Experimental therapeutics designed to enhance recovery from spinal cord injury (SCI) primarily focus on augmenting the growth of damaged axons by elevating their intrinsic growth potential and/or by nullifying the influence of inhibitory proteins present in the mature CNS. However, these strategies may also influence the wiring of intact pathways. The direct contribution of such effects to functional restoration after injury has been mooted, but as yet not been described. Here, we provide evidence to support the hypothesis that reorganization of intact spinal circuitry enhances function after SCI. Adult rats that underwent unilateral cervical spared-root lesion (rhizotomy of C5, C6, C8, and T1, sparing C7) exhibited profound sensory deficits for 4 weeks after injury. Delivery of a focal intraspinal injection of the chondroitin sulfate proteoglycan-degrading enzyme chondroitinase ABC (ChABC) was sufficient to restore sensory function after lesion. In vivo electrophysiological recordings confirm that behavioral recovery observed in ChABC-treated rats was consequent on reorganization of intact C7 primary afferent terminals and not regeneration of rhizotomized afferents back into the spinal cord within adjacent segments. These data confirm that intact spinal circuits have a profound influence on functional restoration after SCI. Furthermore, comprehensive understanding of these targets may lead to therapeutic interventions that can be spatially tailored to specific circuitry, thereby reducing unwanted maladaptive axon growth of distal pathways.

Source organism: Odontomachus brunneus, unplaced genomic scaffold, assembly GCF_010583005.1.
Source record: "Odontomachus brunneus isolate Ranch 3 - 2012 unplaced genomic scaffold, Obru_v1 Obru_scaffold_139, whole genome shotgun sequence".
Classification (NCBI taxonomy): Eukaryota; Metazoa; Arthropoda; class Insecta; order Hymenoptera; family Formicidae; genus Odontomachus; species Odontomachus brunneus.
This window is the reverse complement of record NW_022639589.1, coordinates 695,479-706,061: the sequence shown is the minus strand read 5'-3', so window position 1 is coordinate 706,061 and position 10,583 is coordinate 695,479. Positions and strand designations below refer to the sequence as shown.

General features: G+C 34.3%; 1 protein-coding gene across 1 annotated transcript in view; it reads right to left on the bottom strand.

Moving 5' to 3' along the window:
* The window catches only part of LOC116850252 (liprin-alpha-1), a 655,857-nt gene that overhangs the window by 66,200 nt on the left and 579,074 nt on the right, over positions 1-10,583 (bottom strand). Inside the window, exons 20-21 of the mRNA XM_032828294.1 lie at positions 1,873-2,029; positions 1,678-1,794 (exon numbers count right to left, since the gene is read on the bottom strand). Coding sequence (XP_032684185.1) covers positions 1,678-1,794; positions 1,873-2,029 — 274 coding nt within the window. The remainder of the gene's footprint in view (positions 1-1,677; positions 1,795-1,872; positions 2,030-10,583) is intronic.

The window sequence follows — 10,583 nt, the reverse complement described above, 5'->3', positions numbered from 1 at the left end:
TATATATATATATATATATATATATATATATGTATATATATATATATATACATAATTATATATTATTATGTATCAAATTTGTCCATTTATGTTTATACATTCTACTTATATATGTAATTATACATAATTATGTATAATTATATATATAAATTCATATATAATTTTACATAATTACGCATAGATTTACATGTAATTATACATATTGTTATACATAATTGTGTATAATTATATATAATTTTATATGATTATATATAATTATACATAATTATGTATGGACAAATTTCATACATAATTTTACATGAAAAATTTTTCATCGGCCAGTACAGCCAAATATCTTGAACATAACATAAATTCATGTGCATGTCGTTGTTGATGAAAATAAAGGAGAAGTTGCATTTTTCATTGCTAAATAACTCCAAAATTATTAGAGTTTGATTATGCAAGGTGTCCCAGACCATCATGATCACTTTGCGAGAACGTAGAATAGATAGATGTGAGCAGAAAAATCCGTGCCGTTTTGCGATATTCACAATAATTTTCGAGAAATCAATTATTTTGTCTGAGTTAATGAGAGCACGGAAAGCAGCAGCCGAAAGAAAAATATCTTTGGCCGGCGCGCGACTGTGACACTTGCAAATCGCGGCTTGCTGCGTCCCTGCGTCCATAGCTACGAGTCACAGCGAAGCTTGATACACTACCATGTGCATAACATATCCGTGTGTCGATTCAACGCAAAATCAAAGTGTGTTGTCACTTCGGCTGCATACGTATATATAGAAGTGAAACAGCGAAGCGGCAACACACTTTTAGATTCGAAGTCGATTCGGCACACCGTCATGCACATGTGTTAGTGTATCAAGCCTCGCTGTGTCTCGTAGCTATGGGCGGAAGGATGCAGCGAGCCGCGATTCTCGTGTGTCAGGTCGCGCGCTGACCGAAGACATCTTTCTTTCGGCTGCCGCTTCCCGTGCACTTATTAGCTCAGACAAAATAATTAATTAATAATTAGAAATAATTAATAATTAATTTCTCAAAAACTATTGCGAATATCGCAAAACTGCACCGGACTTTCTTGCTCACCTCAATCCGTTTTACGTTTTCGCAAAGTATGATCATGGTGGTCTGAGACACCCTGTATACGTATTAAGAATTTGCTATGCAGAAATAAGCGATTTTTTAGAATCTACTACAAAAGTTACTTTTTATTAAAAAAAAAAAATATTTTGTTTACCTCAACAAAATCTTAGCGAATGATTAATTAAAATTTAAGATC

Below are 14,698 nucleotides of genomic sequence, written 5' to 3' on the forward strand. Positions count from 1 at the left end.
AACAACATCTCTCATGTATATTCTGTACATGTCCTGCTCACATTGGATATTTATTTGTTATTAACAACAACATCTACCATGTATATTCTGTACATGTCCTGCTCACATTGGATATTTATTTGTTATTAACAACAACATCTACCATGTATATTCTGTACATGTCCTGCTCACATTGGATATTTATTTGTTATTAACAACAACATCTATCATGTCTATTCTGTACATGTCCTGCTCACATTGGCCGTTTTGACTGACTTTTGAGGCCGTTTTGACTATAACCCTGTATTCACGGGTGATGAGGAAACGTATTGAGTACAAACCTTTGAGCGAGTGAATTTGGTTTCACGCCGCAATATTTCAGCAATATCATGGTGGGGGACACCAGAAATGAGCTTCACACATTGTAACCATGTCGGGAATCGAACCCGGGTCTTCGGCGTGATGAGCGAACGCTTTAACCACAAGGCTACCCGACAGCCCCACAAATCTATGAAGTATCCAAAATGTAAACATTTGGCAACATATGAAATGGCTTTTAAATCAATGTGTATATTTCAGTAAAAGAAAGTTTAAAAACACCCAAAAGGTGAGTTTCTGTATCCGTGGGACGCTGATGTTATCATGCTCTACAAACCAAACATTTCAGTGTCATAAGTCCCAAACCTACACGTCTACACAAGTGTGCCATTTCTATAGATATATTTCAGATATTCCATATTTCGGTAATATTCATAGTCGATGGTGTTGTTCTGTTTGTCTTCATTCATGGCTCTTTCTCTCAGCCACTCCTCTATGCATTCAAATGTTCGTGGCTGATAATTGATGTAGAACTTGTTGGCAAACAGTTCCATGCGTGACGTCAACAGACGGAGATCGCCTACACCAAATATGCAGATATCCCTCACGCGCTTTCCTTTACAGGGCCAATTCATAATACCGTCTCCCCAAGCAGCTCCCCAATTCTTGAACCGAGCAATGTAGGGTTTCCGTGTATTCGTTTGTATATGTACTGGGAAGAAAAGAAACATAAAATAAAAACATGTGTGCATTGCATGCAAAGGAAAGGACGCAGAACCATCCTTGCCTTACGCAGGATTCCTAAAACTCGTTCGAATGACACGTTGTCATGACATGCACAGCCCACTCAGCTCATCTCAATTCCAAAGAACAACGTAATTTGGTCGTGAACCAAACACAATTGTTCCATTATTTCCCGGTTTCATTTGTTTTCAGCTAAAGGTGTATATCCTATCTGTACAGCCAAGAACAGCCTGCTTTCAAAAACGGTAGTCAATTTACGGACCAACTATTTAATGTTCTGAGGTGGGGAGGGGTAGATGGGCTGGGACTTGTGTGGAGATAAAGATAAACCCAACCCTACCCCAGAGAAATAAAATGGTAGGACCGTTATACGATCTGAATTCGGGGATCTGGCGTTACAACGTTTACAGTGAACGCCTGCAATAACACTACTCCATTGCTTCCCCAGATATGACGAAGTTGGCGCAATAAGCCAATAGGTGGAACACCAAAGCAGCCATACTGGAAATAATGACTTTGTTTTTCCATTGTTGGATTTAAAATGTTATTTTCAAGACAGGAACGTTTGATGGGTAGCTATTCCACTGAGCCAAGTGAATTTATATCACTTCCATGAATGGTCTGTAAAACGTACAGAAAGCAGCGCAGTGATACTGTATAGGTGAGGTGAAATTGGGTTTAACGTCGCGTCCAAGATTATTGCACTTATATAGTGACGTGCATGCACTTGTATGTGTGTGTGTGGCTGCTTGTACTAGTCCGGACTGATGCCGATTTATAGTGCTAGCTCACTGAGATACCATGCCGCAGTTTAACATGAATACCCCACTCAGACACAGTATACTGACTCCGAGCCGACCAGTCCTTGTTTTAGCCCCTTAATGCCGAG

Axonal architecture within the adult CNS is the product of coordinated neurite outgrowth, axonal path finding during development and a period of activity-dependent refinement during the early postnatal epoch (Tessier-Lavigne, 2002). Mature circuits are relatively stable after the closure of defined critical periods (Hensch, 2004), and accumulating evidence suggests (Pizzorusso et al., 2002, 2006; McGee et al., 2005) that adult CNS neurons are restricted from large-scale arbor reorganization by two broad classes of inhibitor proteins present throughout the mature neuroaxis, namely, myelin-associated inhibitors (MAIs) (Liu et al., 2006) and chondroitin sulfate proteoglycans (CSPGs) (Busch and Silver, 2007). Although these proteins efficiently restrict potentially maladaptive axonal sprouting in the intact adult CNS (Maier and Schwab, 2006), their continued adult expression also prevents axotomized neurons regenerating and recapitulating function after brain or spinal cord injury (Bradbury and McMahon, 2006).